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Hawkesbury Braces for a Challenging Fire Season

Sep 18, 2023

The Hawkesbury and Blue Mountains regions once again faces the threat of a difficult fire season as memories of the 2019/2020 bushfire disasters still haunt residents. 

Experts are predicting another challenging fire season ahead as local authorities and residents have been working tirelessly to prepare for the months ahead. Firefighters, volunteers, and residents are gearing up for what may be a long and difficult season. Higher fuel loads in areas untouched in 2019-20 including the Sydney basin, coastal regions and the Hunter are likely to experience “increased risk”, according to the Australiasian Fire Authorities Council outlook.

Prevailing conditions are by no means benign, while comparisons to the catastrophic 2019 bushfire season, which raged from August 2019 to March 2020, are inevitable, they are not anticipated. According to Rural Fire Service (RFS) Operation officer Luc Roberts: “In the Hawkesbury we are expecting a fairly typical fire season like those preceding years of floods. We are not expecting a huge fire like Gospers’. But everyone out there should be aware that this will be a return to a typical fire season where we do have fires, and fires run quickly and hard.”

Blaxland RFS Crew

This year, the community is coming together with renewed determination to protect their homes, livelihoods, and environment.

The Bureau of Meteorology is expected to declare El Nino conditions which mean warmer temperatures and less rainfall for eastern Australia. Scientists have already declared that 2023 has experienced the hottest winter on record.

Reflecting on the lessons learned from the 2019/2020 inferno, Roberts said, “2019/2020 really provided a steep learning curve for a lot of people. We had fire conditions we hadn’t really experienced for a long time. A lot of people had never experienced that level of fire behaviour. We had significant low moisture levels being recorded and then prolonged periods of heat, which dried everything out even more. These are conditions we are not likely to experience this summer given we have had some rain over winter and even into spring, although now it is starting to dry out.”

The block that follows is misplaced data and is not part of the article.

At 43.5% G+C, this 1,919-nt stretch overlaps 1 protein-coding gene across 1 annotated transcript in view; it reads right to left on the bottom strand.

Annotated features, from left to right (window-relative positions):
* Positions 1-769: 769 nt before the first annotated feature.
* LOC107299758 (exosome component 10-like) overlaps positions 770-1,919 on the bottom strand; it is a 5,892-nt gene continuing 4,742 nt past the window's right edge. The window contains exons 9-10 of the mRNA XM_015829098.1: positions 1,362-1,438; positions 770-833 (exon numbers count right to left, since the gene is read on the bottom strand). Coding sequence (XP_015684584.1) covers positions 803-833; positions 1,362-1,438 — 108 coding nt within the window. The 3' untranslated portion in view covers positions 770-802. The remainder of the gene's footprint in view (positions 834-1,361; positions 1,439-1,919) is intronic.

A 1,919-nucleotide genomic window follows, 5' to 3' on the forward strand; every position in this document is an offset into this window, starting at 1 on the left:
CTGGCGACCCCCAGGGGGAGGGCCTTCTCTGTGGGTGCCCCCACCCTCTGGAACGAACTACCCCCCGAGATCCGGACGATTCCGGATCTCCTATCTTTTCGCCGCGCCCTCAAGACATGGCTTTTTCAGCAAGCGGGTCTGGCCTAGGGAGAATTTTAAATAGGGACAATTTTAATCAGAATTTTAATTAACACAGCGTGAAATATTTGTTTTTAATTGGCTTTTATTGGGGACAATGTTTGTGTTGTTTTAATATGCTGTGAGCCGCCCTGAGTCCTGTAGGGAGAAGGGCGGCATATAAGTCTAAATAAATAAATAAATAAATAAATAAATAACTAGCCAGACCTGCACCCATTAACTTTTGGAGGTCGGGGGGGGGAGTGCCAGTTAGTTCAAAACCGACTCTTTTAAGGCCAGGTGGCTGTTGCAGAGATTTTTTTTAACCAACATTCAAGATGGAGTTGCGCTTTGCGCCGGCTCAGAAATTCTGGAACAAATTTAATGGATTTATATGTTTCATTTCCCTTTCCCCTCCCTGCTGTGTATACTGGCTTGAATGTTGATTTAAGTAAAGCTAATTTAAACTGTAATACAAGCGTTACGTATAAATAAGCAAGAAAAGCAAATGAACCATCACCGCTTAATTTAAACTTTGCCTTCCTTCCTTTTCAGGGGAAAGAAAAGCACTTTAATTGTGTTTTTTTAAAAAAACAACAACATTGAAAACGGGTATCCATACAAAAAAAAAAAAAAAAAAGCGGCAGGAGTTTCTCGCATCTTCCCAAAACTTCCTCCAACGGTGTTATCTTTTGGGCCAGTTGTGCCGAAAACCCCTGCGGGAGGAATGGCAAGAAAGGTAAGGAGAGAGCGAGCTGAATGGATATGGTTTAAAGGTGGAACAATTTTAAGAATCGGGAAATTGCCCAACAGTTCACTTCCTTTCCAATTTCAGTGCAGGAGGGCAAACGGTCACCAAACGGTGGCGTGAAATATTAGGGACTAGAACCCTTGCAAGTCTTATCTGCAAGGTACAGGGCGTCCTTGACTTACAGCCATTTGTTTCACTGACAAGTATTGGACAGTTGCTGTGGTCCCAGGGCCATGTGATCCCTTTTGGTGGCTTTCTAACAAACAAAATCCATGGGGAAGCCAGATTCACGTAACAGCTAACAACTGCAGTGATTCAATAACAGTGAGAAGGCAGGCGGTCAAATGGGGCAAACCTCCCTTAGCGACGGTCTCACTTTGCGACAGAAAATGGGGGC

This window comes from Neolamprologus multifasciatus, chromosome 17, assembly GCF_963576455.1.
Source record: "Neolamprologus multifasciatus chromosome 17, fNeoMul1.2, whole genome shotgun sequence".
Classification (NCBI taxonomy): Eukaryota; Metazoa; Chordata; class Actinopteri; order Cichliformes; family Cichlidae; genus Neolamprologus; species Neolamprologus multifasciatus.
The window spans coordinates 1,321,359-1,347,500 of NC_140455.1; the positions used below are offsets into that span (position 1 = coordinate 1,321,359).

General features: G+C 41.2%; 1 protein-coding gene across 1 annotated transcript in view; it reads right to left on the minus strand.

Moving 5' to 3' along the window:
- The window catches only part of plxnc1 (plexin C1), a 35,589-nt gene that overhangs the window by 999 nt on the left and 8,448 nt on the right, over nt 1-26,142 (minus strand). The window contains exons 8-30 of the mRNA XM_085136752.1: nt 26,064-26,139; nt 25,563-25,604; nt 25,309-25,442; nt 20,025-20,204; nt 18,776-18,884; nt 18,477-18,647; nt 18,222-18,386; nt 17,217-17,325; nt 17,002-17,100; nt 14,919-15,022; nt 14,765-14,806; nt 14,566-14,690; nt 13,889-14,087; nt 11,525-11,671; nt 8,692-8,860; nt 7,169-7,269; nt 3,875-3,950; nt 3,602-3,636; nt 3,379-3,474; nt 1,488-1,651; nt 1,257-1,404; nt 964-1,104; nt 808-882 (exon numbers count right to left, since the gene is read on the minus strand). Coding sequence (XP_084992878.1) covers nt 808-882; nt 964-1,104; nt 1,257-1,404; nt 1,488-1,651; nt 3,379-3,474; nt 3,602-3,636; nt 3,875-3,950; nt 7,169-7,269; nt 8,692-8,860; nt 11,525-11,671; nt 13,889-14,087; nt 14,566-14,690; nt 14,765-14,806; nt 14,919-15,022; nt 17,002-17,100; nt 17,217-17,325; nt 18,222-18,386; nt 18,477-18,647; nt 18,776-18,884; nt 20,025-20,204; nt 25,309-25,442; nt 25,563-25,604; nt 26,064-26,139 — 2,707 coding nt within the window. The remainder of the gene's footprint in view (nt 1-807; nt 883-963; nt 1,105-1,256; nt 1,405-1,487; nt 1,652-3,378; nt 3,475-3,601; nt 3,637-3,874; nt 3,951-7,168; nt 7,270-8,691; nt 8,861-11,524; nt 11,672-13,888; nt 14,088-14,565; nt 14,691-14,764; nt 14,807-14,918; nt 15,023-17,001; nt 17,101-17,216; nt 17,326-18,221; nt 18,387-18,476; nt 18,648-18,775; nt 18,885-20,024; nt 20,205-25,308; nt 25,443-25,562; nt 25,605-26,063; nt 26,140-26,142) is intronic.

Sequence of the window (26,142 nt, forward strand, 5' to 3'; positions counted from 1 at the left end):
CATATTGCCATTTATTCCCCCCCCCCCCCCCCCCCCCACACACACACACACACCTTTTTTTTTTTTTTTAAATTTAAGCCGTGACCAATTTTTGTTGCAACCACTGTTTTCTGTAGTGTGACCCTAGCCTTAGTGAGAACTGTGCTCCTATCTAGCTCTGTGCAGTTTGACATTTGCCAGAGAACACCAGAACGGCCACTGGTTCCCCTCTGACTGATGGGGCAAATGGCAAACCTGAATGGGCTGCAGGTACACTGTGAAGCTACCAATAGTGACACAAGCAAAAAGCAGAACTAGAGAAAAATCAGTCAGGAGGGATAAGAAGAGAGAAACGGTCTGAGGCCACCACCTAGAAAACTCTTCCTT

In an effort to bolster their preparedness, the RFS has invested in training, acquired new equipment, including aircraft, and executed hazard reduction burns in critical areas whenever possible to mitigate risk.

“We are far more adaptable as a district now. We now know we can experience that level of fire, and we have a bit of a reference point. I think overall we are far more prepared, not just for another season like 2019 but just in general. A lot of people came together from a personal and volunteer level. From a strategic level, we’ve looked at some key areas and undertaken hazard reduction when we can,” Roberts said.

The RFS has also streamlined its public messaging efforts by simplifying the fire danger rating system from seven categories to four. The new system now encompasses moderate, high, extreme, and catastrophic, facilitating clearer and more concise communication to residents.

Local residents have been actively participating in workshops focused on creating firebreaks, maintaining safe zones around their properties, and devising effective evacuation plans. 

The New South Wales Rural Fire Service (NSW RFS) has also organized “Get Ready Weekend” workshops to encourage property owners to prepare on September 15 & 16. 

A recent survey undertaken by Victoria’s Country Fire Authority conducted in high risk areas found that many people would wait for emergency services to tell them what to do during a bushfire. Nearly 30% said they would stay in their properties until they felt threatened and 14 % would stay and defend their properties. 

Roberts said fire safety is a joint responsibility: “People need to stay vigilant and informed. Residents need to take responsibility for their properties, go through a bushfire survival plan. The RFS is there to help but cannot be everywhere at once.” 

The RFS has been emphasising the significance of heeding evacuation orders and staying informed through official channels, such as the RFS website and local media.

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